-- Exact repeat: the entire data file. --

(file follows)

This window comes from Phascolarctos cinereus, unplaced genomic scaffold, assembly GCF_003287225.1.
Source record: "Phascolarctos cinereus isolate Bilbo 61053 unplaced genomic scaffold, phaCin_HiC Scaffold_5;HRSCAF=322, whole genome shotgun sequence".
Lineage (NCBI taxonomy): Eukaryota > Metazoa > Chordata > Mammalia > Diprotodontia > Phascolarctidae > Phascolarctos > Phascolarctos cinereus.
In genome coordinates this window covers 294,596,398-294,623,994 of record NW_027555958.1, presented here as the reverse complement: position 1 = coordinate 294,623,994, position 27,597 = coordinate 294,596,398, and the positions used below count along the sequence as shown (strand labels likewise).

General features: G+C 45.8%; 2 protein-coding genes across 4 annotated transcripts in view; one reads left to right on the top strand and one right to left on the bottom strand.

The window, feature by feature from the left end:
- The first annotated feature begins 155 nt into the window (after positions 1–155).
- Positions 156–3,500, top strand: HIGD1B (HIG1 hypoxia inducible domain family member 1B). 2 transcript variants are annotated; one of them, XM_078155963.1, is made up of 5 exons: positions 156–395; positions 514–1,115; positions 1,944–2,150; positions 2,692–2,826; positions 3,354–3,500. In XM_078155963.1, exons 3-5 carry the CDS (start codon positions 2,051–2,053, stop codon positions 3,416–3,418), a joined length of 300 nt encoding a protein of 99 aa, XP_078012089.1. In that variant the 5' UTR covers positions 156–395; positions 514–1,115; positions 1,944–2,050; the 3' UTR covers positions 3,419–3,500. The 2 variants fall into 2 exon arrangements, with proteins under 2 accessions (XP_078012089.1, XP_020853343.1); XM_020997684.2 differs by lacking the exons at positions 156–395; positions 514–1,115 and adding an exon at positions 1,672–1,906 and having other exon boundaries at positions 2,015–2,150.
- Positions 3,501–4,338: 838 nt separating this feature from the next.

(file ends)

This window comes from Phascolarctos cinereus, unplaced genomic scaffold, assembly GCF_003287225.1.
Source record: "Phascolarctos cinereus isolate Bilbo 61053 unplaced genomic scaffold, phaCin_HiC Scaffold_5;HRSCAF=322, whole genome shotgun sequence".
Lineage (NCBI taxonomy): Eukaryota > Metazoa > Chordata > Mammalia > Diprotodontia > Phascolarctidae > Phascolarctos > Phascolarctos cinereus.
In genome coordinates this window covers 294,596,398-294,623,994 of record NW_027555958.1, presented here as the reverse complement: position 1 = coordinate 294,623,994, position 27,597 = coordinate 294,596,398, and the positions used below count along the sequence as shown (strand labels likewise).

General features: G+C 45.8%; 2 protein-coding genes across 4 annotated transcripts in view; one reads left to right on the top strand and one right to left on the bottom strand.

The window, feature by feature from the left end:
- The first annotated feature begins 155 nt into the window (after positions 1–155).
- Positions 156–3,500, top strand: HIGD1B (HIG1 hypoxia inducible domain family member 1B). 2 transcript variants are annotated; one of them, XM_078155963.1, is made up of 5 exons: positions 156–395; positions 514–1,115; positions 1,944–2,150; positions 2,692–2,826; positions 3,354–3,500. In XM_078155963.1, exons 3-5 carry the CDS (start codon positions 2,051–2,053, stop codon positions 3,416–3,418), a joined length of 300 nt encoding a protein of 99 aa, XP_078012089.1. In that variant the 5' UTR covers positions 156–395; positions 514–1,115; positions 1,944–2,050; the 3' UTR covers positions 3,419–3,500. The 2 variants fall into 2 exon arrangements, with proteins under 2 accessions (XP_078012089.1, XP_020853343.1); XM_020997684.2 differs by lacking the exons at positions 156–395; positions 514–1,115 and adding an exon at positions 1,672–1,906 and having other exon boundaries at positions 2,015–2,150.
- Positions 3,501–4,338: 838 nt separating this feature from the next.